Those of you who have been following Team Tiburon have probably been wondering what happened to us.  Well I’m happy to report that we completed the Tough Mudder in May, and we did it as a Team — I couldn’t emphasize that more strongly. Although Elasmo was sidelined by an injury, he was out there on the course all day cheering us on, and thanks to his efforts we have these great photos to share. So here’s a big thank you to everyone who supported our team throughout our training process, and helped raise money for the renovation of our Giant Ocean Tank.

Check out our photos below and then find out what’s next for Team Tiburon!

Cuddle, Hawk, Flame, Mudskipper, Lion, Chrys, and Elasmo before heading over to the mountain.  Our faces might look relaxed but we were all very nervous about what challenges loomed ahead!

Although we were given bib numbers to pin on, our numbers were also written on us in permanent marker - ON OUR FOREHEADS – just in case the bib number came off and we needed to be identified.  From left, Lion, Flame, Cuddle, Chrys, Hawk, and Mudskipper clean and happy before the Mudder begins!

Teams are sent off in waves every 20 minutes – we were in the 9:40 a.m. start time.  Scaling a wall to get into the starting corral,  we knew this was going to be no ordinary race, a fact driven home when we took the Tough Mudder pledge:

“As a Tough Mudder I pledge that I understand that Tough Mudder is not a race but a challenge.
I put teamwork and camaraderie ahead of course time.
I do not whine – kids whine.
I help my fellow Mudders complete the course.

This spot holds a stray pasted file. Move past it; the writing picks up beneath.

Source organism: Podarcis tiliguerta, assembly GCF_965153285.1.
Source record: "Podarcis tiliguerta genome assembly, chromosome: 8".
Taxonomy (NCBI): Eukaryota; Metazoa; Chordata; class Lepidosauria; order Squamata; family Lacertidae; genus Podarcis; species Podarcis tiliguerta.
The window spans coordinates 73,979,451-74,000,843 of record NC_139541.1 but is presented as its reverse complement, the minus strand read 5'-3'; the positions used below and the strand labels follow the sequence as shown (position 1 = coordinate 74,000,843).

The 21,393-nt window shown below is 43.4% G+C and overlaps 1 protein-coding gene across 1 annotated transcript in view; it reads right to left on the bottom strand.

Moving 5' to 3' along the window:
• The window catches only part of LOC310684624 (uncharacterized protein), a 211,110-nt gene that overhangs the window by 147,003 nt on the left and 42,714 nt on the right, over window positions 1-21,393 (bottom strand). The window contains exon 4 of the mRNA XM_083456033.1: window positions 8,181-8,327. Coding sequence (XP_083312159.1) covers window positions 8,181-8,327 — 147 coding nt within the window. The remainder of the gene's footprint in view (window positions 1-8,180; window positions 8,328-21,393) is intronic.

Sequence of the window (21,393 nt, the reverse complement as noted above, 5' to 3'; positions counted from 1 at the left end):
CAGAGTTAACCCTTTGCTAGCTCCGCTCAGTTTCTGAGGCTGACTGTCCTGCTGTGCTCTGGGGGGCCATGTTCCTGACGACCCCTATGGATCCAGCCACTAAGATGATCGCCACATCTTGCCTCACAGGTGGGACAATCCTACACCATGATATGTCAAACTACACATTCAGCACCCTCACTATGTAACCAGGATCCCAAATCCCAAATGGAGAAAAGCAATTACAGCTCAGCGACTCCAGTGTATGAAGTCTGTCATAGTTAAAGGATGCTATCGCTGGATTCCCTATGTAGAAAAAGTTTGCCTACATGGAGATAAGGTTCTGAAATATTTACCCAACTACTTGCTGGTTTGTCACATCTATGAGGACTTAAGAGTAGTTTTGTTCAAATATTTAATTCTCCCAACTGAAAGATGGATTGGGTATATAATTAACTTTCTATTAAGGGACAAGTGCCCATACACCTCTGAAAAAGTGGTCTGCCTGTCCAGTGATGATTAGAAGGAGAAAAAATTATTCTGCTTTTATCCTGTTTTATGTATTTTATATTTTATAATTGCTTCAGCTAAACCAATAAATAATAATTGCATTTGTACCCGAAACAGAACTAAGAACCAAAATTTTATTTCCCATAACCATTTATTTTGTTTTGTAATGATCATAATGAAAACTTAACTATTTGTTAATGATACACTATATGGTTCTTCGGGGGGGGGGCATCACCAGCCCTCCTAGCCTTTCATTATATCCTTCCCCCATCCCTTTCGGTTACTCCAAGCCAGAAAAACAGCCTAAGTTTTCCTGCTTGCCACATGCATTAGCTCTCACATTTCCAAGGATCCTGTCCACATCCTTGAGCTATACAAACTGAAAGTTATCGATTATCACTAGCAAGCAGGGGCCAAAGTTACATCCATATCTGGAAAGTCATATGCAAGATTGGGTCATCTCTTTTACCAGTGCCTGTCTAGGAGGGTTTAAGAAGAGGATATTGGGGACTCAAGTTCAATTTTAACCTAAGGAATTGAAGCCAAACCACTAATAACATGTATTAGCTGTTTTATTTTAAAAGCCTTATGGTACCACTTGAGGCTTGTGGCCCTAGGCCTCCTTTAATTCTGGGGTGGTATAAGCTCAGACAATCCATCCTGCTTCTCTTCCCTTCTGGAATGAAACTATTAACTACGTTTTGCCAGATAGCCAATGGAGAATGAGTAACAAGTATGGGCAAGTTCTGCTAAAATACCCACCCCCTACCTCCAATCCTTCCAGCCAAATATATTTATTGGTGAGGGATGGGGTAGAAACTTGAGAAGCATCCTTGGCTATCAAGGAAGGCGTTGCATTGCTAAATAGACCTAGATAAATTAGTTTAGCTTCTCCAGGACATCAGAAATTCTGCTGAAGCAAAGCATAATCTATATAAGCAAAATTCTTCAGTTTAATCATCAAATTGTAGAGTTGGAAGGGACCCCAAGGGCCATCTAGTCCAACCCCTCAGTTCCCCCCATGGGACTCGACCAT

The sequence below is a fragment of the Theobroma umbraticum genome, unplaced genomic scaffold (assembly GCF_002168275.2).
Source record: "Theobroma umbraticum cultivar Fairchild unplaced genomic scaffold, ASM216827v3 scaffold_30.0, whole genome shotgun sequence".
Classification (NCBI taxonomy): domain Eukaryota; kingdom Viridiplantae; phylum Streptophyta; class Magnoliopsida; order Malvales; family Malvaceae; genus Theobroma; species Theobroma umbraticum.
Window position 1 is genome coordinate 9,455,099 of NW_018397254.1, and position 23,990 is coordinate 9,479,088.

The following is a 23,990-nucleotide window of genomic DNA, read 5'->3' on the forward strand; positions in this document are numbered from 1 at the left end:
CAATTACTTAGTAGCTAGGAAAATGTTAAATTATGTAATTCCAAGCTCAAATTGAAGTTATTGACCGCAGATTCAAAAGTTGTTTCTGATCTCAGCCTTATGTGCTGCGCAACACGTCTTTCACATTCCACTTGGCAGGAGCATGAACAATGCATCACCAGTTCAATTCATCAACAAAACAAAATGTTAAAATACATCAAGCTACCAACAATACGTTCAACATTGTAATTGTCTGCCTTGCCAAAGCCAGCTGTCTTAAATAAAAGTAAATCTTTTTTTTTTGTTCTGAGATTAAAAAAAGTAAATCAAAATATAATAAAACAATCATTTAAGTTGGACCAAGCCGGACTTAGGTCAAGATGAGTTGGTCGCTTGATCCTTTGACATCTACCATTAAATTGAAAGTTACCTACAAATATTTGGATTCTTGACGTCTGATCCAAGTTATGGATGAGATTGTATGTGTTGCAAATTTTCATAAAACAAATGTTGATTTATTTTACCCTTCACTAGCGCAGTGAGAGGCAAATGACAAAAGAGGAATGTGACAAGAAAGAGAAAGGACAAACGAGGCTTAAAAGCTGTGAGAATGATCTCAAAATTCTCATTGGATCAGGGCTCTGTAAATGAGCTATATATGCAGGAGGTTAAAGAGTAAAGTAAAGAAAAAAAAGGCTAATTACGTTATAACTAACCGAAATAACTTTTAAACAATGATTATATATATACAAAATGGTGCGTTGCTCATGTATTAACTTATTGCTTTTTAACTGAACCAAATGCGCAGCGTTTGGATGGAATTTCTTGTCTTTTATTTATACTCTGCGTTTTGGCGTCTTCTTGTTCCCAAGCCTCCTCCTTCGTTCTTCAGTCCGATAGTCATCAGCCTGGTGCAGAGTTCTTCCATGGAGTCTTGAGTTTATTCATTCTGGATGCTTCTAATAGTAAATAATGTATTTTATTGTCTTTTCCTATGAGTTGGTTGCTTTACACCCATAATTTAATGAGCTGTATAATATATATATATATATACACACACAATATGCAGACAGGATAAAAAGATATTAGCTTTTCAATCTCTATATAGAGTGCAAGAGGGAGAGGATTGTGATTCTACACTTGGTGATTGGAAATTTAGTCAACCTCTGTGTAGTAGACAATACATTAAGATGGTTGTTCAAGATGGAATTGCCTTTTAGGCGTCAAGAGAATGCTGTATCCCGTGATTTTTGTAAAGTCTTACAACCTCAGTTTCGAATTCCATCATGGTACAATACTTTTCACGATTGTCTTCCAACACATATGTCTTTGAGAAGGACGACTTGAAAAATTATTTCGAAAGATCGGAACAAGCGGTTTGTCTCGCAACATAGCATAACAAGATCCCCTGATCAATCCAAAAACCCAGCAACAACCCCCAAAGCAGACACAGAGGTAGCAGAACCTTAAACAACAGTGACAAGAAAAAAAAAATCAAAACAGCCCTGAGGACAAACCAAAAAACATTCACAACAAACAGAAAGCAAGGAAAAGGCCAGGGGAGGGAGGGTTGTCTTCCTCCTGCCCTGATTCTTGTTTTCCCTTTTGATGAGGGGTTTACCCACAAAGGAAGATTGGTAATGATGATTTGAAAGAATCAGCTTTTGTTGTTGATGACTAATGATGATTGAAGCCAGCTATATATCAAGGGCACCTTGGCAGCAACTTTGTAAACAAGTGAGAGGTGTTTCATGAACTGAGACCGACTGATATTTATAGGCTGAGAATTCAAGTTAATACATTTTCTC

I overcome all fears.”

And then we were off to run up and down the black diamond trails of Mount Snow for the first of many, many times that day all while anticipating 30 military style obstacles!

Our first non-hill obstacle – the Arctic Plunge.  Flame, Mudskipper, and Cuddle brave the ~35 degree water completely filled with ice cubes.  In the center there is a wall that you have to go under (the barbed wire prevents you from going over).  It was CHILLY to say the least!

Getting out of the Arctic Plunge, you can see our faces frozen in shock from the cold.

Another of the challenging obstacles, Hawk and Chrys are on the Dangler – you had to hang from the rope and pull yourself across a manmade lake approximately 50 yards long.  Fall off, and once again you are plunged into some freezing cold water.

Team Tiburon (near the top) doing some more hill running – by the end the downhills were just as challenging as the uphills and the event was definitely designed to test your mental grit as much as your physical strength.

As if cold water weren’t enough, they added an ice obstacle in the form of the Glacier.  You had to climb to the top of it and then slide down.  It definitely burned!  Cuddle is sliding down while other Tiburoners wait their turn and Mudskipper has made it to the bottom.

Muddy, tired, and cold – but still smiling despite being only about halfway through. 

This was one of the hardest obstacles in the whole challenge – the Funky Monkey – consisting of monkey bars, some loose, some greased, angled up and then down.  Most of us chose to just swim through this obstacle as several people were seen being taken off the course with sprained/broken ankles after falling from the bars.  But here Lion – the only member of Team Tiburon to complete this challenge - shows how to get it done while Flame and Mudskipper cheer him on!